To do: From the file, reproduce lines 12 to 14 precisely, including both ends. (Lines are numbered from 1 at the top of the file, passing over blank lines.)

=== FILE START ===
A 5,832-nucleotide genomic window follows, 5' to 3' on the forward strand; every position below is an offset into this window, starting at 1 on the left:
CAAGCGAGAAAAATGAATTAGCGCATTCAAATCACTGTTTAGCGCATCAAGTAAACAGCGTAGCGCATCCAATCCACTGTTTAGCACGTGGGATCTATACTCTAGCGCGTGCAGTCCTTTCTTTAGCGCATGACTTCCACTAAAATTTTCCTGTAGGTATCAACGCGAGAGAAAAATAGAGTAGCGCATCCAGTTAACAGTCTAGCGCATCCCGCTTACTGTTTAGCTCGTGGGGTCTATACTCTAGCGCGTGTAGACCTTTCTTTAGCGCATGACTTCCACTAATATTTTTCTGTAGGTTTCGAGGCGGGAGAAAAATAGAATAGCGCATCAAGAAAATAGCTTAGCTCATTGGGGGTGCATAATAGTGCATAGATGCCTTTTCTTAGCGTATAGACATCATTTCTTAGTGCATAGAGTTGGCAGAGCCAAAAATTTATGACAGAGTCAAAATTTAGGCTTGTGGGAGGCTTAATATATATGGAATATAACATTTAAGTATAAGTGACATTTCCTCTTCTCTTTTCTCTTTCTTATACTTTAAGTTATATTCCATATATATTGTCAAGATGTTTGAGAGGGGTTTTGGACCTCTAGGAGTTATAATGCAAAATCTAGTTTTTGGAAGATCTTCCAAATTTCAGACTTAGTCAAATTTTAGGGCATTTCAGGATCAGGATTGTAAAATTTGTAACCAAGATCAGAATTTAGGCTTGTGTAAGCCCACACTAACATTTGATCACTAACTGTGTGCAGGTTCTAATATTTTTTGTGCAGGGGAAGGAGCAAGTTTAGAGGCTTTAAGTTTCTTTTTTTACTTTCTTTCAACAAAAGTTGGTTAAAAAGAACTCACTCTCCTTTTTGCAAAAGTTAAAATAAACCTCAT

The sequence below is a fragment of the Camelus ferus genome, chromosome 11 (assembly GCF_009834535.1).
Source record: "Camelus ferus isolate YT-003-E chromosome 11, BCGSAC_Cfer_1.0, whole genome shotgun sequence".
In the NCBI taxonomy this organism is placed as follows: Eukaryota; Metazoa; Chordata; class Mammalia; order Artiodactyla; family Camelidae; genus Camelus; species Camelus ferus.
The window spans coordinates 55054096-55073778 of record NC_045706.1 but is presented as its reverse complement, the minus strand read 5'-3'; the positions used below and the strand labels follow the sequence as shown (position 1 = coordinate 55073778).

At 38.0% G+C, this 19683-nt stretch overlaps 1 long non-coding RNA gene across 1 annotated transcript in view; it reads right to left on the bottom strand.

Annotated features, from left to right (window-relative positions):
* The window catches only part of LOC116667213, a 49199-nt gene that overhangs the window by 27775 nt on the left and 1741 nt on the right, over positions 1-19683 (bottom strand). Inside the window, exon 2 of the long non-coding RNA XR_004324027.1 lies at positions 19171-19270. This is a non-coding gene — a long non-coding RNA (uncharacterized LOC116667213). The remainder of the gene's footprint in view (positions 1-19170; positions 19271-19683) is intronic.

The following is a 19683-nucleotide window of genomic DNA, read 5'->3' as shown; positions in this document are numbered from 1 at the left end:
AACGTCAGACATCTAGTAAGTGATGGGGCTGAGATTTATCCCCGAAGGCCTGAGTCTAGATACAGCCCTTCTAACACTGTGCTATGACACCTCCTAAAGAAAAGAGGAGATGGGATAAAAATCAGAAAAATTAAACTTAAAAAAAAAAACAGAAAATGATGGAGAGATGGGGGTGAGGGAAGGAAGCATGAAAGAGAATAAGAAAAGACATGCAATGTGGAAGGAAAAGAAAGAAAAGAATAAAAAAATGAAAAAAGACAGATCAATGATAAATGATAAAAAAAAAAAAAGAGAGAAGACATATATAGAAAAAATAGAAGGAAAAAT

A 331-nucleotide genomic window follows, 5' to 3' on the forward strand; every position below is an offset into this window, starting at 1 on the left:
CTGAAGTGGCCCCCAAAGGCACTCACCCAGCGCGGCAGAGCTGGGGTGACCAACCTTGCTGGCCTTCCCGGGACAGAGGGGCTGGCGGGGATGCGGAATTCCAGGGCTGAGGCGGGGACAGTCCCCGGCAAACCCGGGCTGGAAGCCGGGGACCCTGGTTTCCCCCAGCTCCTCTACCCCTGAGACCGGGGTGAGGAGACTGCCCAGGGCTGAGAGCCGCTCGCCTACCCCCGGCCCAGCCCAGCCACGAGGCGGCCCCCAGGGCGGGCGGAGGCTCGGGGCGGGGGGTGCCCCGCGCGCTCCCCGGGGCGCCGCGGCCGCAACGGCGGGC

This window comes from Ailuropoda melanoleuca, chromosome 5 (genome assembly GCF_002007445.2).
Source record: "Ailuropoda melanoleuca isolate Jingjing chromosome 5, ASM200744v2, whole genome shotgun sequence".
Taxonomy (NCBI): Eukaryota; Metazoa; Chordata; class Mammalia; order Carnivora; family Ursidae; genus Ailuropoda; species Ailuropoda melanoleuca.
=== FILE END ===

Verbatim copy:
A 331-nucleotide genomic window follows, 5' to 3' on the forward strand; every position below is an offset into this window, starting at 1 on the left:
CTGAAGTGGCCCCCAAAGGCACTCACCCAGCGCGGCAGAGCTGGGGTGACCAACCTTGCTGGCCTTCCCGGGACAGAGGGGCTGGCGGGGATGCGGAATTCCAGGGCTGAGGCGGGGACAGTCCCCGGCAAACCCGGGCTGGAAGCCGGGGACCCTGGTTTCCCCCAGCTCCTCTACCCCTGAGACCGGGGTGAGGAGACTGCCCAGGGCTGAGAGCCGCTCGCCTACCCCCGGCCCAGCCCAGCCACGAGGCGGCCCCCAGGGCGGGCGGAGGCTCGGGGCGGGGGGTGCCCCGCGCGCTCCCCGGGGCGCCGCGGCCGCAACGGCGGGC

This window comes from Ailuropoda melanoleuca, chromosome 5 (genome assembly GCF_002007445.2).